Monday, July 21, 2014

Did I Miss A Beat, Here? Scholls (Non-US) Rights Belonged To Reckitt Benckiser? Who Knew?!

Back in November of 2009, I suggested that rumors about Dr. Scholl's going to Reckitt seemed. . . unlikely.

Apparently, at some point recently, Reckitt acquired the non-Americas rights to the brand. Now Reckitt is selling those same rights on, to a private equity buyer. So, either I missed a step (an intervening sale -- in 2009 to 2013 timeframe), or this is a new transfer. No matter, Reuters has it all, this morning.

Of course, the US -- and rest of the Americas -- rights will belong to Bayer, as agreed this spring. Per Reuters, then:

. . . .German private equity firm Aurelius said on Monday it is buying Reckitt Benckiser's Scholl shoe business in its efforts to expand internationally, betting on the brand's growth potential.

Under the agreement, Aurelius would acquire the international rights for the Scholl footwear business, excluding North and South America.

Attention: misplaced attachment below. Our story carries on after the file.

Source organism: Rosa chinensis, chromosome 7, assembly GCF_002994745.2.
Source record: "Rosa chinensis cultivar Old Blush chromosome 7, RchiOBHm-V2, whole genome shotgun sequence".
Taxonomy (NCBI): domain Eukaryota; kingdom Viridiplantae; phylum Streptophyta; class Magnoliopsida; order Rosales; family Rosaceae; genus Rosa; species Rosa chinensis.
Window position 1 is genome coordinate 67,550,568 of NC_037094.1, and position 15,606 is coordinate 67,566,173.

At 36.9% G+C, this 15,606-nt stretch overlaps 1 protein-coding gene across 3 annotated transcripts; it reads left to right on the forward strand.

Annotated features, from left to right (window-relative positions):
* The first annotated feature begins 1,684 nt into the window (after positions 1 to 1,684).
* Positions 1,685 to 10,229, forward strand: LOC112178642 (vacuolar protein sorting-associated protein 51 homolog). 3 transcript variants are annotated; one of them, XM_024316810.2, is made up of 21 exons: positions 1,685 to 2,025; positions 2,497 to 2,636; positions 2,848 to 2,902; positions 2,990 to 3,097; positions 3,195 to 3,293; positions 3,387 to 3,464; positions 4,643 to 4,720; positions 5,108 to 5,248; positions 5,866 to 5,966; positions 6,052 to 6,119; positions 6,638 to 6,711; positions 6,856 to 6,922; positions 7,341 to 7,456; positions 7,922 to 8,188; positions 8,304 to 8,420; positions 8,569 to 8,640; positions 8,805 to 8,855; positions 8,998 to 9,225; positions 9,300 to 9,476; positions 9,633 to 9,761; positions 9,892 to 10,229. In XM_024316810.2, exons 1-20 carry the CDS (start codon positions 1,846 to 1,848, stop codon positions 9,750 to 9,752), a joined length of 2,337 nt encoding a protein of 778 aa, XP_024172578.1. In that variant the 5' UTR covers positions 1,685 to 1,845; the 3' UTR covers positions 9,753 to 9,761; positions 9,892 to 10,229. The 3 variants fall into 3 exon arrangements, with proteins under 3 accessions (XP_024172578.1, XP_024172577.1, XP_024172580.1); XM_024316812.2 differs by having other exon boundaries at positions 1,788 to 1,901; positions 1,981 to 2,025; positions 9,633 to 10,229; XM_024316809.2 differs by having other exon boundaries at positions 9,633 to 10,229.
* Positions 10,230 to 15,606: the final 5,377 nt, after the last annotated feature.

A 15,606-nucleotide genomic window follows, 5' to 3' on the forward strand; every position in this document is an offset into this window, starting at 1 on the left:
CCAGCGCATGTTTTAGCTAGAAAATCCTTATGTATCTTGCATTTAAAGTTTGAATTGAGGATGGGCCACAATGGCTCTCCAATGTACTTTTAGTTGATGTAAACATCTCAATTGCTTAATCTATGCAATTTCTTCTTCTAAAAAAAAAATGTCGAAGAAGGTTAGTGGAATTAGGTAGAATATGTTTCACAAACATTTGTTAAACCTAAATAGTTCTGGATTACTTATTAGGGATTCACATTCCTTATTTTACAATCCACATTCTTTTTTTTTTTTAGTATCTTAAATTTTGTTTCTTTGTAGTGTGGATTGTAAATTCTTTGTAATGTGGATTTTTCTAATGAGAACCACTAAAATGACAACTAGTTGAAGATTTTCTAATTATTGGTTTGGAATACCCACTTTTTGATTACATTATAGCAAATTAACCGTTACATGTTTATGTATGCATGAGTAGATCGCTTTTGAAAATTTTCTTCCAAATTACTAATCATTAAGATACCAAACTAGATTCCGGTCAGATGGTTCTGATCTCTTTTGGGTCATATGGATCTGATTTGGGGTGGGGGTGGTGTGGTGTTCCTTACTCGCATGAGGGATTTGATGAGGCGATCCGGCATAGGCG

The rights to that business in the Americas will go to German drugmaker Bayer as part of its $14 billion purchase of Merck & Co's consumer health business.

Aside from the Scholl shoe business, which is known for its focus on comfort, Reckitt Benckiser has a Scholl-branded footcare business that includes insoles and blister bandages. . . .

The cash Merck got for these legacy Schering-Plough Scholls lines is simply fantastic. Top dollar. Really a coup for Mr. Frazier, at those high valuations. So. . . Onward!

1 comment:

Anonymous said...


The Reckitt purchase was not recent. Bob Luciano, Chairman of SPG at the time, divested the Scholl business outside North America in 1987 to Seton Healthcare which became Seton Scholl Ltd and the SSL International. (Schering later bought back a small piece of the international footcare (non shoe) business in Latin America and maybe another market. Reckitt bought SSL International in 2010. I had thought their Scholl international business and desire to globalize it might have been a significant driver in their chase of the Merck Consumer Care business at the higher prices.